We made it clear when we purchased Prestwick airport that our intention was for it to return to the private sector. Our intervention was to help to sustain the airport given its importance to the aerospace cluster in the Ayrshire economy. The portfolio of airports that the Scottish Government owns largely help to support island and regional connectivity in Scotland, but Prestwick airport does not have that role. That is why we believe that Prestwick would be best served by being back in the private sector.

John Finnie

I do not accept that position—if there is money to be made, it should be made by the public sector.

Would you rule out the sale of the facility to the military and further military use of that location?

Yes—we have no plans to sell the airport to the military.

What about further use of the facility by the military?

Michael Matheson

You will be aware that Prestwick airport has provided refuelling stops for the military since the 1930s, and it continues to do so. That will continue to be a part of the niche market that Prestwick airport serves. It has been doing that for a significant period of time, and I do not see that changing.

Okay, thank you; I will take that as a no.

Maureen Watt (Aberdeen South and North Kincardine) (SNP)

Cabinet secretary, you mentioned new operational opportunities in your opening statement. Could you expand on that? We have talked before about air freight being much more expensive than other forms of freight movement, but given that Brexit is looming, do you think that Prestwick airport is in a position to readily and quickly take more freight if that becomes necessary due to blockages at the channel ports?

Michael Matheson

The airport management team is looking to expand some of the niche markets that the airport is already in, such as freight, which Maureen Watt mentioned. There has clearly been a recovery in freight over the past couple of months, which the airport wants to capitalise on if it can. That is an area where it wants to continue to see growth.

There is capacity at Prestwick airport to deal with an expansion of freight demand if that becomes necessary. I know that there have been concerns around the potential for disruption at the short straits at Dover as part of Brexit, and there has been some interest in and consideration given to whether additional freight provision at Prestwick could help to bypass some of those delays. That was previously factored into our contingency planning and it would be part of our planning going forward in case of any disruption at the Dover straits. To a large extent, that would have to operate on a commercial basis, and Maureen Watt correctly points out that air freight is significantly more expensive than freight by road or rail. However, if demand for freight increases, Prestwick certainly has greater capacity.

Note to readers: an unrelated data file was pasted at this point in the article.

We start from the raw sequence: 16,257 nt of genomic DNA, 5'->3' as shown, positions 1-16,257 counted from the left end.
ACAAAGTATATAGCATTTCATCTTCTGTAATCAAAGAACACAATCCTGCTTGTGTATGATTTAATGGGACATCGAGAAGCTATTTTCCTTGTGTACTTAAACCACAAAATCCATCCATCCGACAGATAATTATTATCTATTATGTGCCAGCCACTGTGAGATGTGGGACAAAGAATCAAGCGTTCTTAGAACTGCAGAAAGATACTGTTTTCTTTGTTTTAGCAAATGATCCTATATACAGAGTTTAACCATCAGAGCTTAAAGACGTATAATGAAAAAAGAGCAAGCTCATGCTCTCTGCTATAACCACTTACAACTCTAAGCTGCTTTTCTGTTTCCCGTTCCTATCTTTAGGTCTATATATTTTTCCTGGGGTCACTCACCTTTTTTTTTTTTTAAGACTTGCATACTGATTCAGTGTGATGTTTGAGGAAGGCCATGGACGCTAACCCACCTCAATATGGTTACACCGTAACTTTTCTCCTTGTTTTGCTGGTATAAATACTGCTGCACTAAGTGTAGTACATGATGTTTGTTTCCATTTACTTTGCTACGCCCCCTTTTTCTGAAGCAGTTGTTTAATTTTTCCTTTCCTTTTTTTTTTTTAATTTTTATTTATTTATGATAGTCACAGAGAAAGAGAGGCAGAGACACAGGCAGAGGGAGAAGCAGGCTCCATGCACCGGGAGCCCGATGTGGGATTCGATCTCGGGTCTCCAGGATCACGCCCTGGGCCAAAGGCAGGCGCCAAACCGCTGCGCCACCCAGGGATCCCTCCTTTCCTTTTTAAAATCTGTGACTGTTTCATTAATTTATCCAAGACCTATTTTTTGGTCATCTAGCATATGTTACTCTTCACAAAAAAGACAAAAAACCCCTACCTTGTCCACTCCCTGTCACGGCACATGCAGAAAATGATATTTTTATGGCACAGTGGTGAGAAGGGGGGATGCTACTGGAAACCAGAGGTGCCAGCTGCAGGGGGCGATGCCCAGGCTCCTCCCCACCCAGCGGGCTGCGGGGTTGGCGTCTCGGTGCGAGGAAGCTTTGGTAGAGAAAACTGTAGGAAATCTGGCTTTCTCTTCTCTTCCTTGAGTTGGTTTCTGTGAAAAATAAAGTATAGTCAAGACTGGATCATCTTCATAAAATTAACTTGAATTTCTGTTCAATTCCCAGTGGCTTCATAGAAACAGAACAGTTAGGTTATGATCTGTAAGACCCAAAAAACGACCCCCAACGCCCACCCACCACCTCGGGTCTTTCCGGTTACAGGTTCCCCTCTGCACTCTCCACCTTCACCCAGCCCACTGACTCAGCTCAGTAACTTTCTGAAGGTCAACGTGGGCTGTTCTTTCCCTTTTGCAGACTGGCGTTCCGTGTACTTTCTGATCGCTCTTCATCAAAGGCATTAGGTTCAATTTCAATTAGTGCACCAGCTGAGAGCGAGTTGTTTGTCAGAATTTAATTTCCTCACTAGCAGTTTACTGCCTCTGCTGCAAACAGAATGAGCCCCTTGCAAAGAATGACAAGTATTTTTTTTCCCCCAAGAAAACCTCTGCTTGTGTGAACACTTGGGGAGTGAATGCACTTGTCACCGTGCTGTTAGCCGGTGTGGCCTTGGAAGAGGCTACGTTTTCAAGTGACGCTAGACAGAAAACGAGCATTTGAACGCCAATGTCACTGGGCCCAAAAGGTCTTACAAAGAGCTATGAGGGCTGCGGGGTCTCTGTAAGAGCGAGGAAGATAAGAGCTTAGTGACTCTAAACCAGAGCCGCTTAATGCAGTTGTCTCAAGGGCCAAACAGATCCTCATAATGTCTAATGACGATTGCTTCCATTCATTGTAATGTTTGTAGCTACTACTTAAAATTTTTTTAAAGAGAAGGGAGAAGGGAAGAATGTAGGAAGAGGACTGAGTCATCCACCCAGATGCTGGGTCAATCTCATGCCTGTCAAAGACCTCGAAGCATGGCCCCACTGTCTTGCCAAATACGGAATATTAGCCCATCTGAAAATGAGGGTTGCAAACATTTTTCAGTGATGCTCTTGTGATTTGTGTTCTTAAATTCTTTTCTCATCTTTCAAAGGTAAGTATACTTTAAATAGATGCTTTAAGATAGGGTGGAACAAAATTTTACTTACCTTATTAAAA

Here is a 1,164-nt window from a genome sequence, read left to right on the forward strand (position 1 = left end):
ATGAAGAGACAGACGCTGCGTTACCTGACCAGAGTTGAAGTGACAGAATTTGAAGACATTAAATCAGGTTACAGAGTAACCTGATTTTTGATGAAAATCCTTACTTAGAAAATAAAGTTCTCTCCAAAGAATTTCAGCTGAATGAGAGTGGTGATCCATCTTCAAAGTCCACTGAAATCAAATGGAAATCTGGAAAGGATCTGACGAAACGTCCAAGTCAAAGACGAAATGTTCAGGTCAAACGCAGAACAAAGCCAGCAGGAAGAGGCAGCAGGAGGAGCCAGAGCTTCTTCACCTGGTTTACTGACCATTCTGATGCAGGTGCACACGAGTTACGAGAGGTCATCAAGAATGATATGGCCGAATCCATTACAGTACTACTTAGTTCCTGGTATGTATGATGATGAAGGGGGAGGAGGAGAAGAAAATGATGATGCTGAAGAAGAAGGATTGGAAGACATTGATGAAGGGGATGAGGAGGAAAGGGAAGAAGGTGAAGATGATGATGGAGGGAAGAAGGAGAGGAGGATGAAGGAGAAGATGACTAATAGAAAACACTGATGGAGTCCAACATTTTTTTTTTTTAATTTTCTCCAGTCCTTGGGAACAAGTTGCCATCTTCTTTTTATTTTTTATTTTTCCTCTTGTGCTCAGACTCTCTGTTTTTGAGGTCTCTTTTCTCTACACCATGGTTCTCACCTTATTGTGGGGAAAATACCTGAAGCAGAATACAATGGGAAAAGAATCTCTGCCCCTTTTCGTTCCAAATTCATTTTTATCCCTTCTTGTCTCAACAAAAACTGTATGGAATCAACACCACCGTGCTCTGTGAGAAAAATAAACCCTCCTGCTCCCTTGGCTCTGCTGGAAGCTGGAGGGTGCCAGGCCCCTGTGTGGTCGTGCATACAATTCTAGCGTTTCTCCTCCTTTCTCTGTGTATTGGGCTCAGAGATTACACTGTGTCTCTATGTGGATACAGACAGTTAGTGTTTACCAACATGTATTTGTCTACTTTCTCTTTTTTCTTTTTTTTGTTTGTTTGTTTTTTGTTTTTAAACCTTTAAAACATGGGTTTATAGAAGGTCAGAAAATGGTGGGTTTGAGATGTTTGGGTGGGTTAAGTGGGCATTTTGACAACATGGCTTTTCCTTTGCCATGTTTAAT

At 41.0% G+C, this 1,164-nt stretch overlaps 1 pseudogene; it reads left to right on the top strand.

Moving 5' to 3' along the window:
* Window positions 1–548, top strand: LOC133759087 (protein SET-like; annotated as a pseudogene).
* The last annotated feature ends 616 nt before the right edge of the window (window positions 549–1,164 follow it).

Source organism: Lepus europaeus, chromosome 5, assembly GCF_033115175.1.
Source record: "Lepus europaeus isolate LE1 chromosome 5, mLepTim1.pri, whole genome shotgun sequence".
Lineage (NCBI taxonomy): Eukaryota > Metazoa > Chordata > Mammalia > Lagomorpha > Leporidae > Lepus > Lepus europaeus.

Perfect, Maureen. Peter Chapman is next, followed by me, unless anyone else on the committee wants to ask questions.

Peter Chapman (North East Scotland) (Con)

Cabinet secretary, you mentioned the 300 jobs at Prestwick airport; unfortunately, we know that the privately owned aviation industry is shedding jobs at a rapid rate. Is that now happening at Prestwick and if not, why not, given that the taxpayer will eventually pick up the tab for any losses?

Michael Matheson

I am not sure whether that was a demand to have folk laid off at Prestwick. That is not the approach that we want to take.

Approaches have been taken previously by the management team at Prestwick to try to generate greater efficiencies in the operation of the site. Those involved a voluntary redundancy programme. However, it is clear that Prestwick is experiencing the same types of pressure as other businesses. The team is trying to manage that as best it can. I certainly do not think that we should demand that assets such as Prestwick airport start laying off staff unnecessarily. That is certainly not the approach of the management team at Prestwick.

Peter Chapman

Across the world, the aviation industry is laying off staff. I am not saying that staff should be laid off unnecessarily. However, if it is necessary—unfortunate as that may be—will that step be taken? That is what I am asking. Things have to reflect the marketplace, and I would argue that Prestwick is no different in that respect.

Michael Matheson

The management team is trying to manage the business as effectively as it can. It is also trying to maximise areas in which it can grow or sustain the business. That is the primary focus. It recognises that there are financial challenges, given the downturn in the sector, and is working hard to address them. Equally, I think that we should try to help support the business as best we can, given its critical role in the Ayrshire economy.

However, you will be aware that some of the businesses that are associated with Prestwick airport have already had to lay off staff as a result of the downturn in the aerospace industry, as well as in the aviation industry. Some jobs have gone from businesses that are associated with the airport. That is reflective of the downturn in the sector overall.

Does Peter Chapman have any further questions?

No; that is fine.

I will change the order of questioning, because Emma Harper would like to ask a question next.

Actually, my question has been answered by the cabinet secretary, so I do not need to ask it now.

The Convener

That is perfect; we can therefore go back to the original order, unless there are any other questions from committee members.

I have a couple of questions, cabinet secretary. In the past, annually, when the airport has been struggling to make the headway in the market that it wants to, it has had to borrow about £7 million a year in order to keep running. Is that the sort of figure that you anticipate it might require this year?